WTBR goes silent on Monday, temporarily.
The Taconic High School radio station is being taken over by Pittsfield Community Television but will return once a new studio is build and licensure is issued later this year.
There is no longer a need for people in Pittsfield to drive down to the city of brotherly love to get Geno's or Pats or Tony Luke's cheesesteaks. Authentic Philly Cheesesteaks are now available right on North Street.
Xavier Jones opened Bigg Daddy's Philly Steak House in Crawford Square on Friday. It is his second location since starting what he envisions will be a local franchise last January.
Officials on Friday unveiled the design for the Nordic ski and outdoor center for the 1,063-acre glen at the foot of Mount Greylock. The $6.5 million project is expected to go to bid next spring with a projected opening in fall 2020.
The world is in turmoil. The news is all bad. Trump is threatening to up the ante on tariffs. NAFTA is kaput. Our trade partners hate us. China won't back down and, if you have time to spare, you are reading about immigrant kids locked in Texas dog cages by order of the president. So why is the stock market holding up?
The city will look at holding another tax lien auction later this fall.
According to Director of Finance Matthew Kerwood, the city intends to host the auction in late fall to recoups some back taxes. The auctions essentially sell off liens on delinquent taxpayer properties to the highest bidder, which then takes over the rights to collect from the property owner.
So how does an economy go from blue skies to dark clouds in so short a time? This economic expansion is now entering its final stage, according to economists. As the good times grow, investors and consumers tend to overborrow and overspend. That's human nature, but it almost always leads to inflation rising, which touches off a rise in interest rates that ultimately slows the economy.
The manufactured pocket park built by B&B Micro-Manufacturing, a local tiny house construction company, takes up about two parking spots on the west side of the one-way street. It offers plenty of seating and counter space for eating and solar lighting for the evening.
After dispensing with the business, a couple of members closed the meeting with their thoughts on the committee's work, which included helping lay the groundwork for November's town meeting votes in Lanesborough and Williamstown that accomplished full regionalization of the PreK-12 region.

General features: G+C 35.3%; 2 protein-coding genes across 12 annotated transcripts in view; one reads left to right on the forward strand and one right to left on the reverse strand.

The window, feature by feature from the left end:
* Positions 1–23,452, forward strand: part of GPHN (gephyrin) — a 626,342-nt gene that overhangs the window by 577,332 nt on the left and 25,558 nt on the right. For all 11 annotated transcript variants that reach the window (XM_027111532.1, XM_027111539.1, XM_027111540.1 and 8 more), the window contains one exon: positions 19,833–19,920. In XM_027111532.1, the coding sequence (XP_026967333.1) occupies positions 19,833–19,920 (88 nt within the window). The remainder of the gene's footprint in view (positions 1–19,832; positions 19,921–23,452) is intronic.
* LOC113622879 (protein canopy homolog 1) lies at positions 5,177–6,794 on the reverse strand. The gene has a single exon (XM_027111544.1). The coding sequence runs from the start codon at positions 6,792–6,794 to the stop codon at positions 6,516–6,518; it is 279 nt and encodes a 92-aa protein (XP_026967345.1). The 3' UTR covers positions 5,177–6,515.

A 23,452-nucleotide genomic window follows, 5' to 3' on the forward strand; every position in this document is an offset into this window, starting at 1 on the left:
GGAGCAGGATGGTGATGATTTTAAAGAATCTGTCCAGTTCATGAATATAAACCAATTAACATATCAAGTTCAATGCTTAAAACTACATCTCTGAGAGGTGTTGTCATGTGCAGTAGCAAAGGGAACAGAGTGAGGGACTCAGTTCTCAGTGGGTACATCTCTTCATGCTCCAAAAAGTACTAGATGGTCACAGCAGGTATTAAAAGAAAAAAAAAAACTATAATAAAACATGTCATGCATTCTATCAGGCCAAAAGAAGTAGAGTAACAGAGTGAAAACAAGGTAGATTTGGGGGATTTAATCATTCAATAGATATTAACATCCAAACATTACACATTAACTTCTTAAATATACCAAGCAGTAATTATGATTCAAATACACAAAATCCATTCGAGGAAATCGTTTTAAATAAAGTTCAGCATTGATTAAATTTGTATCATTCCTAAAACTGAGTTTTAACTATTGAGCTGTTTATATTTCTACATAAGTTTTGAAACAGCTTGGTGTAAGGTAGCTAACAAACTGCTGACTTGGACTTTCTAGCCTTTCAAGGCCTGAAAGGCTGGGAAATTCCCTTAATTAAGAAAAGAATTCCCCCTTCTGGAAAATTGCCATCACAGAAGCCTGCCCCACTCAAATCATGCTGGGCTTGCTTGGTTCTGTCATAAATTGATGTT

Selectwoman Carol Francesconi, who also serves on the committee, said the group considered housing, satellite classrooms, commercial kitchen use, day care and even a small café in the facility. She said the town released a request for expressed interest and only received a response from a day care and a dance studio.
The BIC, as an organization, is back on track after the infusion of money to get the center constructed.
"We're thrilled about the progress. It is great to be back in a posture of progression and see so many elements materialize," said Berkshire Innovation Center Chairman Stephen Boyd.
BRPC has found that towns tend to act conservatively with Chapter 90 funds for road work because of uncertainty around the program.
Senior Transportation Planner Eammon Coughlin, of Berkshire Regional Planning Commission, had taken on a study on the use of Chapter 90 in the Berkshires and found that there is at least a year delay between when the state funds are allocated to the towns and when they are actually spent.
The commission agreed to give Taconic Aviation owner Alex Kelly, a convicted rapist, permission to continue using the office space but after the vote, attendees railed against the commission and Kelly.
The mayors of Pittsfield and North Adams are adding their voices to calls to rescind a "zero-tolerance" policy decision by the U.S. Department of Justice that has resulted in the separation of children from families attempting to cross the border illegally or requesting asylum.